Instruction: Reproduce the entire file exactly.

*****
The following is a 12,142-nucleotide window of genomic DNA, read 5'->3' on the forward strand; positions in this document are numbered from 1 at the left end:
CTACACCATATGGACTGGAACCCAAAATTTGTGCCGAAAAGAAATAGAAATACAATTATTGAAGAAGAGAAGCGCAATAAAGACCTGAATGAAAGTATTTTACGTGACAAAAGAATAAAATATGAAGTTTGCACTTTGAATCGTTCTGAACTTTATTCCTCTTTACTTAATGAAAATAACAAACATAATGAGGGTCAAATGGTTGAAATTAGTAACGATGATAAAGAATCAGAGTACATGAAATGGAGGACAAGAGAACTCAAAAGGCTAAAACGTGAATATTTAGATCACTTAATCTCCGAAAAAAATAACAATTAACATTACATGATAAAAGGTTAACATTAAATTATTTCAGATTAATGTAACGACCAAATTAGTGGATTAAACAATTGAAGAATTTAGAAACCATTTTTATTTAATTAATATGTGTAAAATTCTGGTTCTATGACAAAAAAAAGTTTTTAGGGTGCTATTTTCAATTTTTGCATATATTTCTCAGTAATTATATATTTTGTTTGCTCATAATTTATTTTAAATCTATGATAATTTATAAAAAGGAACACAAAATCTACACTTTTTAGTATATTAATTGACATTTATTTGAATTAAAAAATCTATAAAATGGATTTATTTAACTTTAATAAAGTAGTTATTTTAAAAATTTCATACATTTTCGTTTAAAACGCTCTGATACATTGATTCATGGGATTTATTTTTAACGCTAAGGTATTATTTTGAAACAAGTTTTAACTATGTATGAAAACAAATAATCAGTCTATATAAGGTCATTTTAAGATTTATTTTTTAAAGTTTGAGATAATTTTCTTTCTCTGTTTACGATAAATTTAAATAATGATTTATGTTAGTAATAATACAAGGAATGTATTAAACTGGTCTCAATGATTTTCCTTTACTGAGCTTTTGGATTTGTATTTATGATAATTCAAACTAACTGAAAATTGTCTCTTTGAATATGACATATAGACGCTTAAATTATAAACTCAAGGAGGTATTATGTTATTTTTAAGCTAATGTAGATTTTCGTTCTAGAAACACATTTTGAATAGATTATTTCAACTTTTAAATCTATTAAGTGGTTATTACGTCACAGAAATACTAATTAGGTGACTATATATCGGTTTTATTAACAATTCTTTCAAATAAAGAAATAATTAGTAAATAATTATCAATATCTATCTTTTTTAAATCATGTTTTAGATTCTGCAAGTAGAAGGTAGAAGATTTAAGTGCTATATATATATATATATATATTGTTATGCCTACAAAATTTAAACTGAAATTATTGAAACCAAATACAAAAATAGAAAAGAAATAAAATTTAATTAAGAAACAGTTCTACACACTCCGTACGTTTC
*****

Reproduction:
The following is a 12,142-nucleotide window of genomic DNA, read 5'->3' on the forward strand; positions in this document are numbered from 1 at the left end:
CTACACCATATGGACTGGAACCCAAAATTTGTGCCGAAAAGAAATAGAAATACAATTATTGAAGAAGAGAAGCGCAATAAAGACCTGAATGAAAGTATTTTACGTGACAAAAGAATAAAATATGAAGTTTGCACTTTGAATCGTTCTGAACTTTATTCCTCTTTACTTAATGAAAATAACAAACATAATGAGGGTCAAATGGTTGAAATTAGTAACGATGATAAAGAATCAGAGTACATGAAATGGAGGACAAGAGAACTCAAAAGGCTAAAACGTGAATATTTAGATCACTTAATCTCCGAAAAAAATAACAATTAACATTACATGATAAAAGGTTAACATTAAATTATTTCAGATTAATGTAACGACCAAATTAGTGGATTAAACAATTGAAGAATTTAGAAACCATTTTTATTTAATTAATATGTGTAAAATTCTGGTTCTATGACAAAAAAAAGTTTTTAGGGTGCTATTTTCAATTTTTGCATATATTTCTCAGTAATTATATATTTTGTTTGCTCATAATTTATTTTAAATCTATGATAATTTATAAAAAGGAACACAAAATCTACACTTTTTAGTATATTAATTGACATTTATTTGAATTAAAAAATCTATAAAATGGATTTATTTAACTTTAATAAAGTAGTTATTTTAAAAATTTCATACATTTTCGTTTAAAACGCTCTGATACATTGATTCATGGGATTTATTTTTAACGCTAAGGTATTATTTTGAAACAAGTTTTAACTATGTATGAAAACAAATAATCAGTCTATATAAGGTCATTTTAAGATTTATTTTTTAAAGTTTGAGATAATTTTCTTTCTCTGTTTACGATAAATTTAAATAATGATTTATGTTAGTAATAATACAAGGAATGTATTAAACTGGTCTCAATGATTTTCCTTTACTGAGCTTTTGGATTTGTATTTATGATAATTCAAACTAACTGAAAATTGTCTCTTTGAATATGACATATAGACGCTTAAATTATAAACTCAAGGAGGTATTATGTTATTTTTAAGCTAATGTAGATTTTCGTTCTAGAAACACATTTTGAATAGATTATTTCAACTTTTAAATCTATTAAGTGGTTATTACGTCACAGAAATACTAATTAGGTGACTATATATCGGTTTTATTAACAATTCTTTCAAATAAAGAAATAATTAGTAAATAATTATCAATATCTATCTTTTTTAAATCATGTTTTAGATTCTGCAAGTAGAAGGTAGAAGATTTAAGTGCTATATATATATATATATATATTGTTATGCCTACAAAATTTAAACTGAAATTATTGAAACCAAATACAAAAATAGAAAAGAAATAAAATTTAATTAAGAAACAGTTCTACACACTCCGTACGTTTC